Lee Everson, Industry Director – Digital, believes UK tech companies will continue to capitalise on the disruptive trends that are transforming the way we live and work.

Record investment

2021 was a record year for venture capital investment in UK high-growth tech businesses. Rocketing valuations have prompted some to talk about a ‘bubble’, but while average valuations could certainly be argued to be ‘toppy’, I think the huge investment into these businesses simply reflects the fact that the structural trends underpinning their success have never been stronger.

Covid may have first emerged in 2020, but it was 2021 when we really saw evidence of the degree to which the pandemic has accelerated the transition to digital – of which the daily Zoom calls that so many of us have experienced is just the tip of the iceberg. Secondly, the year brought a new level of global consciousness about the societal and climate challenges we face, with the world increasingly looking to technology to provide answers.

2021 was also a year that saw UK-founded businesses really making waves overseas, particularly in the key US market, with a few headline examples including high-growth cybersecurity business Immersive Labs making a US acquisition and online car retailer Cazoo and digital health service Babylon Health going public in the US via SPACs.

While some tech firms have employed SPACs to list in the US (which has undoubtedly seen the London Stock Exchange losing out), I’m sure the capital and experience will be recycled into new UK start-ups, helping to maintain the UK’s place as a hotbed of high-growth tech. Plus, 2021 saw reforms which should also help to bolster London’s attractiveness as a place for future tech listings. Given that many tech companies are also attracted to the US because of its bigger market opportunity, time will tell as to how competitive London can be for the largest deals.

A world of opportunities

Looking ahead, against a backdrop of continuing climate concern and the ongoing digital revolution affecting almost every imaginable aspect of our lives and work, I see continued tech disruption fostering high-growth opportunities across a range of sectors.

With the built environment accounting for a huge share of global carbon emissions, I think we’ll see continued growth and investment in the proptech field, with new technologies being developed for everything from greener construction materials to allowing commercial landlords and developers to manage the carbon footprints of their buildings. UK business Plentific, which provides landlords and facilities management companies with a digital platform to better manage repairs and maintenance through contractors, is just one example of a proptech successfully expanding overseas and recently raised approximately $100 million. We’ve also seen the growth of a few specialist UK-based prop-tech VC funds to help drive growth in this area.

I think we’ll also see continued interest in the education technology space, which has produced a few private unicorns in the US but is still relatively nascent in the UK. However, Covid has accelerated ed-tech adoption here and advances in AI to deliver personalised learning experiences look set to transform education and attract further investment.

Another raft of high-growth UK businesses like Depop (acquired by Etsy last year), continue to make a name for themselves by responding to the consumer appetite for reusing and recycling products. Barclays has invested in fashiontech business Responsible, which enables circularity in the fashion industry, partnering directly with brands to extend the life of garments and impact sector-wide change. I’m sure the popularity of other European companies in this space, like Back Market, which refurbishes smartphones and laptops, will encourage investors.

Babylon Health’s success story is just one of several in health-tech and I expect to see more of the same in 2022, building on the UK’s world-renowned life science and medical research and development centred on London, Oxford and Cambridge. As with education, AI is making a real difference and has the power to improve patient outcomes and reduce pressure on primary care providers. We’re likely to see an increasing focus on AI in everything from medical diagnosis to back-office systems.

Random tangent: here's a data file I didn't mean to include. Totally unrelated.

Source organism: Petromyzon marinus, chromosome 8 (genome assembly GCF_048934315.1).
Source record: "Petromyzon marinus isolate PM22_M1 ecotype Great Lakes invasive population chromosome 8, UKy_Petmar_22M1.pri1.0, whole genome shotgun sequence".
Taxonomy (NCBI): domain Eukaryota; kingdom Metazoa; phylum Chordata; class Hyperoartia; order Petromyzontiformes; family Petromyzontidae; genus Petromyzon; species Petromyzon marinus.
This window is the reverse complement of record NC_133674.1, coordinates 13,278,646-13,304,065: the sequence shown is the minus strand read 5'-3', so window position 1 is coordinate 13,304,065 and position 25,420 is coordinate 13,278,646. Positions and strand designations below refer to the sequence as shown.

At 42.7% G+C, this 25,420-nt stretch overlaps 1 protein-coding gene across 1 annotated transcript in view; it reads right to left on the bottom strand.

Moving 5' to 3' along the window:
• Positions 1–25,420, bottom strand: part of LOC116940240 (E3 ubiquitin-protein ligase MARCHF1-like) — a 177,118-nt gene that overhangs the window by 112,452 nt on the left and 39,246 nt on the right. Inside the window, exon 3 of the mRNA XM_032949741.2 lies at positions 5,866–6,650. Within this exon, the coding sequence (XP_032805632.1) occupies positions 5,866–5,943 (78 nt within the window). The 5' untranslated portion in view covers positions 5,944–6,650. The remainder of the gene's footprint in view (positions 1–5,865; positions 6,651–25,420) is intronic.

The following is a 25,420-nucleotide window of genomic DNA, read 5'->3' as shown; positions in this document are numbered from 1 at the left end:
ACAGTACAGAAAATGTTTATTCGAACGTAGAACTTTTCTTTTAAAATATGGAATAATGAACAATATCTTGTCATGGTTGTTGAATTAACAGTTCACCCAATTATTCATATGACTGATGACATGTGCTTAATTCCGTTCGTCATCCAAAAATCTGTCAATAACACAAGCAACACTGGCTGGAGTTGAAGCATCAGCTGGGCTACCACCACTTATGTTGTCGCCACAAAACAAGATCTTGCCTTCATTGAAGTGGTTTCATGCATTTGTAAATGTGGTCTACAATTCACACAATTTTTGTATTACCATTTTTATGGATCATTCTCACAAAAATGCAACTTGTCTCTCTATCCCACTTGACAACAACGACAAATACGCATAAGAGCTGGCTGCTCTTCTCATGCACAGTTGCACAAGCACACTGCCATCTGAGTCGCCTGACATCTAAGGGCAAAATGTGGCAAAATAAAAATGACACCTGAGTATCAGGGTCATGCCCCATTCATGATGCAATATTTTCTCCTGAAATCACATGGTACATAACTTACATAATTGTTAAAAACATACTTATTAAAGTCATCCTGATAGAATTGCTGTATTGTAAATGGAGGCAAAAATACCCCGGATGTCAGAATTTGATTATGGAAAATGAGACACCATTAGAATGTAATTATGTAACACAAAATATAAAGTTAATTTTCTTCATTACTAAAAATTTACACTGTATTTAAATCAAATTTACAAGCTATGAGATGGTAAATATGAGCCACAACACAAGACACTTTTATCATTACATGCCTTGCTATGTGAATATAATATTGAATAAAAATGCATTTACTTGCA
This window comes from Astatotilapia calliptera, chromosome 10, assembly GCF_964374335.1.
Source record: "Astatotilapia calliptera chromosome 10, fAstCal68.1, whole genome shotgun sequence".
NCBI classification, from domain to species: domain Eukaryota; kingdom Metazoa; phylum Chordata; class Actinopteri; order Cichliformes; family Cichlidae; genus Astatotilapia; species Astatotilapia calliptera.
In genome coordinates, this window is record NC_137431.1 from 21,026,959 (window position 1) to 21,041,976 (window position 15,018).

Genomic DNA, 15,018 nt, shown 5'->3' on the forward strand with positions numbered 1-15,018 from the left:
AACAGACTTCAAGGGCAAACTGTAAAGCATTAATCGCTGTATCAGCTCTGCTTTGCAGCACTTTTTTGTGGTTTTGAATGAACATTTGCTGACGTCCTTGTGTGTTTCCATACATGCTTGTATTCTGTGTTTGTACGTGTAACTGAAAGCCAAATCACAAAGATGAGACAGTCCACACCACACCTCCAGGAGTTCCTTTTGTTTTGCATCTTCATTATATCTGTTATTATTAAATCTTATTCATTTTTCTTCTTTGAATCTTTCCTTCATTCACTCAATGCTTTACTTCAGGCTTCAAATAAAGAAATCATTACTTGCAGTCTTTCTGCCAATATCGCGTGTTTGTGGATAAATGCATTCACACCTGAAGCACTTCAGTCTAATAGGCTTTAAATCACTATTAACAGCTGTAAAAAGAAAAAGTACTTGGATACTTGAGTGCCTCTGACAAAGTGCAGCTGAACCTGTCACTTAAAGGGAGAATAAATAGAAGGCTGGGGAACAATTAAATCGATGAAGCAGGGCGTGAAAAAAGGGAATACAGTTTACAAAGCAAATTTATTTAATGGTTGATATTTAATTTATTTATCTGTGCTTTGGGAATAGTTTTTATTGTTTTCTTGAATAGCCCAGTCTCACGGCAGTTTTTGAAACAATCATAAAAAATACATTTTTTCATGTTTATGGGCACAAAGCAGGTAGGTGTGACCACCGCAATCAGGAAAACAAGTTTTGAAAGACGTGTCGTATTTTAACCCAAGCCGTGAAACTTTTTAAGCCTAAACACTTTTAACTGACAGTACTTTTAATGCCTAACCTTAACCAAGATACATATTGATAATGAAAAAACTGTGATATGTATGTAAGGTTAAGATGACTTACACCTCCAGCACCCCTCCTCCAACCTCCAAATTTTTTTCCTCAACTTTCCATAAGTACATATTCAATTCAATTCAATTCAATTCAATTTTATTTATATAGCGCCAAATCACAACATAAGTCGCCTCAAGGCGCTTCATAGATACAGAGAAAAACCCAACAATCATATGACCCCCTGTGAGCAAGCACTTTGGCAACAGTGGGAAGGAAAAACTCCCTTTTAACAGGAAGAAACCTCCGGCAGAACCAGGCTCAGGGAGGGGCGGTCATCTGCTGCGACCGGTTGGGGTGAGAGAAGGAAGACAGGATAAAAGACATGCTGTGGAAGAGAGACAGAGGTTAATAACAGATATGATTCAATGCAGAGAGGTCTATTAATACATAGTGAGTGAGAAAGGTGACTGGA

Finally, with businesses facing increasing levels of scrutiny and regulation, many are looking to regulatory technology to help them cut the increasing costs of compliance, particularly in the financial services sector, given the demands of know-your-client, anti-money laundering and identity verification. I think we’ll probably see more examples of the type of success that UK-based Onfido has had in securing backing for its innovative technology that allows businesses to digitise identity verification.

Key challenges

Thinking about possible challenges in the year ahead, the high valuation of some tech companies might, of course, soften if the Covid-led consumer behaviours that are driving many business models turn out to be more transitory than expected. However, while the rate and scale of investment might fluctuate, I think there are fundamental reasons why these businesses are getting traction and I don’t expect that to change significantly.

On a more pessimistic note, I am constantly struck by the lack of diversity in the high-growth tech world, and this is undoubtedly a challenge that needs to be addressed. For our part, I’m pleased to say Barclays has teamed up with venture capital firm Anthemis to set up The Female Innovators Lab, which is dedicated to supporting female entrepreneurs. Barclays has also created a Black Founder Accelerator – a programme to champion Black founder-led businesses through masterclasses and one-to-one mentoring.

There’s also the skills gap to contend with. While AI is driving many of the tech advances out there, we still face a shortage of ‘deep tech’ skills in AI, coding and machine learning. There’s no getting away from the fact that Brexit has had an impact on our ability to attract people with the relevant skills to come and work in the UK. Businesses, educators and government will need to work hard to ensure we have access to a talent pool with the skills to power tech innovation.

Those challenges aside, I’m bullish about high-growth tech in 2022 and beyond. Alongside our day-to-day banking and world class payment solutions, Barclays is doing its bit to support companies by providing funding at VC stage for innovative disruptors in their respective industry sectors, like Responsible, Bloom & Wild and Gousto, that are looking to accelerate their growth. Our door is always open to businesses with similar ambitions.